Wharf meaning

wôrf, hwôrf
Wharf is defined as to provide with or bring to a wood or stone structure at a body of water.

An example of wharf is to build a dock on a bay.

An example of whart is to unload passengers at a dock.

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The definition of a wharf is a wood or stone structure built along the side of a water of body for ships to tie up against during loading.

An example of a wharf is a dock.

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A pier where ships or boats are tied up and loaded or unloaded.
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To moor (a vessel) at a wharf.
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A shore or riverbank.
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To furnish, equip, or protect with wharves or a wharf.
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To berth at a wharf.
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A structure of wood or stone, sometimes roofed over, built at the shore of a harbor, river, etc. for ships to lie alongside, as during loading or unloading; pier; dock.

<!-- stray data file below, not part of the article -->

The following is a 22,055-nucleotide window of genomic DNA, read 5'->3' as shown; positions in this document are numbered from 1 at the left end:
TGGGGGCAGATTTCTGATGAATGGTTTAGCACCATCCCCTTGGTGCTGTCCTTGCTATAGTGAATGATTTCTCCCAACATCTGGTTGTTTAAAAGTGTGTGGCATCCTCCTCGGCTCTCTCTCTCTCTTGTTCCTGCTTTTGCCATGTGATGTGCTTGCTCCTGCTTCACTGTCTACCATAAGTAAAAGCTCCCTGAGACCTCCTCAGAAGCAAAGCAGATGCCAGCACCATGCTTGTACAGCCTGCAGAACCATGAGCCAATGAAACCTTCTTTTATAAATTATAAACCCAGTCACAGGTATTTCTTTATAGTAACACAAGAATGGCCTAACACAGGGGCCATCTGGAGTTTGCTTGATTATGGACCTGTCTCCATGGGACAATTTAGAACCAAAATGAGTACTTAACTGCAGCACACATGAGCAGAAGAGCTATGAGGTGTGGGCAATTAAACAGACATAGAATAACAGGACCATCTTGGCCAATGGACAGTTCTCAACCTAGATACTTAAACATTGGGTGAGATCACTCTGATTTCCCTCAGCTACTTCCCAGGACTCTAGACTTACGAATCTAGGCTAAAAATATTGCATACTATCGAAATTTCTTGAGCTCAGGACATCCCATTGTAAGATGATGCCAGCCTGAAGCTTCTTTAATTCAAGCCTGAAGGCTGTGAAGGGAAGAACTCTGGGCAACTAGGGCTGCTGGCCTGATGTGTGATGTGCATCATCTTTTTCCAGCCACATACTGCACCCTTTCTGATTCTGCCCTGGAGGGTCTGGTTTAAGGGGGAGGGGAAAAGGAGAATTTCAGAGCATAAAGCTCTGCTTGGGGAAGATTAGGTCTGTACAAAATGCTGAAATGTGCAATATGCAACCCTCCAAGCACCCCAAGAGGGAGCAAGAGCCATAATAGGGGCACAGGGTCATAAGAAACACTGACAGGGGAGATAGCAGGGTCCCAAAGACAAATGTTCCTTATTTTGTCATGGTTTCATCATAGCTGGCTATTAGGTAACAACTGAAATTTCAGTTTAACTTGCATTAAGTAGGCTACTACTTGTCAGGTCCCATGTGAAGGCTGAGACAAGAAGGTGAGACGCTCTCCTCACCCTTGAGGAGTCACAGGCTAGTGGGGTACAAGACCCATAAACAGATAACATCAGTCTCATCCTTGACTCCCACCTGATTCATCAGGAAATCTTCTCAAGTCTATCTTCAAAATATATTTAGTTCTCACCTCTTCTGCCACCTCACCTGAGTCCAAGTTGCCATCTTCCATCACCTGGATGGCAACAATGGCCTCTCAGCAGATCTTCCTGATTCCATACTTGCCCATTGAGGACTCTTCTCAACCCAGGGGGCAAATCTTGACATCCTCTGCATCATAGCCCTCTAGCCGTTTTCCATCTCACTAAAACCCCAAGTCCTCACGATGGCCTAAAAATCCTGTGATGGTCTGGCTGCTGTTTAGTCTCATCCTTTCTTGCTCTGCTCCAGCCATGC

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A bank at the water's edge; shore.
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A man-made landing place for ships on a shore or river bank.
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The bank of a river, or the shore of the sea.
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(landing place): jetty; pier; staithe, staith (Northern England)
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To take to or store (cargo) on a wharf.
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Origin of wharf

  • Middle English from Old English hwearf
    From American Heritage Dictionary of the English Language, 5th Edition
  • Middle English, from Old English hwearf (“heap, embankment, wharf"); related to Old English hweorfan (“to turn"), Old Saxon hwarf, Old High German hwarb (“a turn"), hwerban (“to turn"), Old Norse hvarf (“circle"), Greek καρπός (karpós, “wrist").
    From Wiktionary